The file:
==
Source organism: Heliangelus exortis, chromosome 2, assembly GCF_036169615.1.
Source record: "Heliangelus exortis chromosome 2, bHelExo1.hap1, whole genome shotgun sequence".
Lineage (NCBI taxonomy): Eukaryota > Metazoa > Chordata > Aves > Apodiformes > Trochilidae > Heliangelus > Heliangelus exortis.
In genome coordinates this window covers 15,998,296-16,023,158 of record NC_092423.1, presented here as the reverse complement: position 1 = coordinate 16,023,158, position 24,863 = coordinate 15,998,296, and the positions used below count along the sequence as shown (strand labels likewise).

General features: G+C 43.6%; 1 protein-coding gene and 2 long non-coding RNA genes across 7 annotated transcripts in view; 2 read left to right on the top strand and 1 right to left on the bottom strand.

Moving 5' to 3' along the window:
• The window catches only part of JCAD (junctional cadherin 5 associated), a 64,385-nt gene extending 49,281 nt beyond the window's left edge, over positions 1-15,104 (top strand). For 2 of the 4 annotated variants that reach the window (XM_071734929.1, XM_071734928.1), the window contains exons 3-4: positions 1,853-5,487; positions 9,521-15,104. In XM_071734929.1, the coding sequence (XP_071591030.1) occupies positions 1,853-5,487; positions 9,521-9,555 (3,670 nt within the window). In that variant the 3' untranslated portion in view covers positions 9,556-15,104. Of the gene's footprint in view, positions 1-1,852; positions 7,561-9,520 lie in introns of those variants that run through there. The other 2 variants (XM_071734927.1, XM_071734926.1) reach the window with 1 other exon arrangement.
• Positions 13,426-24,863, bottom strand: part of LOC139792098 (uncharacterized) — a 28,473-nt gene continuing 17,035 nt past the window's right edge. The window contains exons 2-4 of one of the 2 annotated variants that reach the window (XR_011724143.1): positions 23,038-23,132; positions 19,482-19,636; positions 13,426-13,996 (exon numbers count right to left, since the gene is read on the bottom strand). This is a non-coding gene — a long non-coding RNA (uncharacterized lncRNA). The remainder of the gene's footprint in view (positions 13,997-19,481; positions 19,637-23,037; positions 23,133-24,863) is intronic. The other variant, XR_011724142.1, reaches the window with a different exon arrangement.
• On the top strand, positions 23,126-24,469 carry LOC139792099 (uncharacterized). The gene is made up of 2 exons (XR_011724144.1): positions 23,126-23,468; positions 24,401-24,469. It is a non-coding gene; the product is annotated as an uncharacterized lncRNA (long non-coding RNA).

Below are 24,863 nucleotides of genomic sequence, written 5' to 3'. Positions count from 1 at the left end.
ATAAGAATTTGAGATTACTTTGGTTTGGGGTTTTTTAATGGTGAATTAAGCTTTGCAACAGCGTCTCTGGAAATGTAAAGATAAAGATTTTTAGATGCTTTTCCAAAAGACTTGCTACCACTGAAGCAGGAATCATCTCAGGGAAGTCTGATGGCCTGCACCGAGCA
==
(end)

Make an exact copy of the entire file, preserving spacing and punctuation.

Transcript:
Source organism: Heliangelus exortis, chromosome 2, assembly GCF_036169615.1.
Source record: "Heliangelus exortis chromosome 2, bHelExo1.hap1, whole genome shotgun sequence".
Lineage (NCBI taxonomy): Eukaryota > Metazoa > Chordata > Aves > Apodiformes > Trochilidae > Heliangelus > Heliangelus exortis.
In genome coordinates this window covers 15,998,296-16,023,158 of record NC_092423.1, presented here as the reverse complement: position 1 = coordinate 16,023,158, position 24,863 = coordinate 15,998,296, and the positions used below count along the sequence as shown (strand labels likewise).

General features: G+C 43.6%; 1 protein-coding gene and 2 long non-coding RNA genes across 7 annotated transcripts in view; 2 read left to right on the top strand and 1 right to left on the bottom strand.

Moving 5' to 3' along the window:
• The window catches only part of JCAD (junctional cadherin 5 associated), a 64,385-nt gene extending 49,281 nt beyond the window's left edge, over positions 1-15,104 (top strand). For 2 of the 4 annotated variants that reach the window (XM_071734929.1, XM_071734928.1), the window contains exons 3-4: positions 1,853-5,487; positions 9,521-15,104. In XM_071734929.1, the coding sequence (XP_071591030.1) occupies positions 1,853-5,487; positions 9,521-9,555 (3,670 nt within the window). In that variant the 3' untranslated portion in view covers positions 9,556-15,104. Of the gene's footprint in view, positions 1-1,852; positions 7,561-9,520 lie in introns of those variants that run through there. The other 2 variants (XM_071734927.1, XM_071734926.1) reach the window with 1 other exon arrangement.
• Positions 13,426-24,863, bottom strand: part of LOC139792098 (uncharacterized) — a 28,473-nt gene continuing 17,035 nt past the window's right edge. The window contains exons 2-4 of one of the 2 annotated variants that reach the window (XR_011724143.1): positions 23,038-23,132; positions 19,482-19,636; positions 13,426-13,996 (exon numbers count right to left, since the gene is read on the bottom strand). This is a non-coding gene — a long non-coding RNA (uncharacterized lncRNA). The remainder of the gene's footprint in view (positions 13,997-19,481; positions 19,637-23,037; positions 23,133-24,863) is intronic. The other variant, XR_011724142.1, reaches the window with a different exon arrangement.
• On the top strand, positions 23,126-24,469 carry LOC139792099 (uncharacterized). The gene is made up of 2 exons (XR_011724144.1): positions 23,126-23,468; positions 24,401-24,469. It is a non-coding gene; the product is annotated as an uncharacterized lncRNA (long non-coding RNA).

Below are 24,863 nucleotides of genomic sequence, written 5' to 3'. Positions count from 1 at the left end.
ATAAGAATTTGAGATTACTTTGGTTTGGGGTTTTTTAATGGTGAATTAAGCTTTGCAACAGCGTCTCTGGAAATGTAAAGATAAAGATTTTTAGATGCTTTTCCAAAAGACTTGCTACCACTGAAGCAGGAATCATCTCAGGGAAGTCTGATGGCCTGCACCGAGCA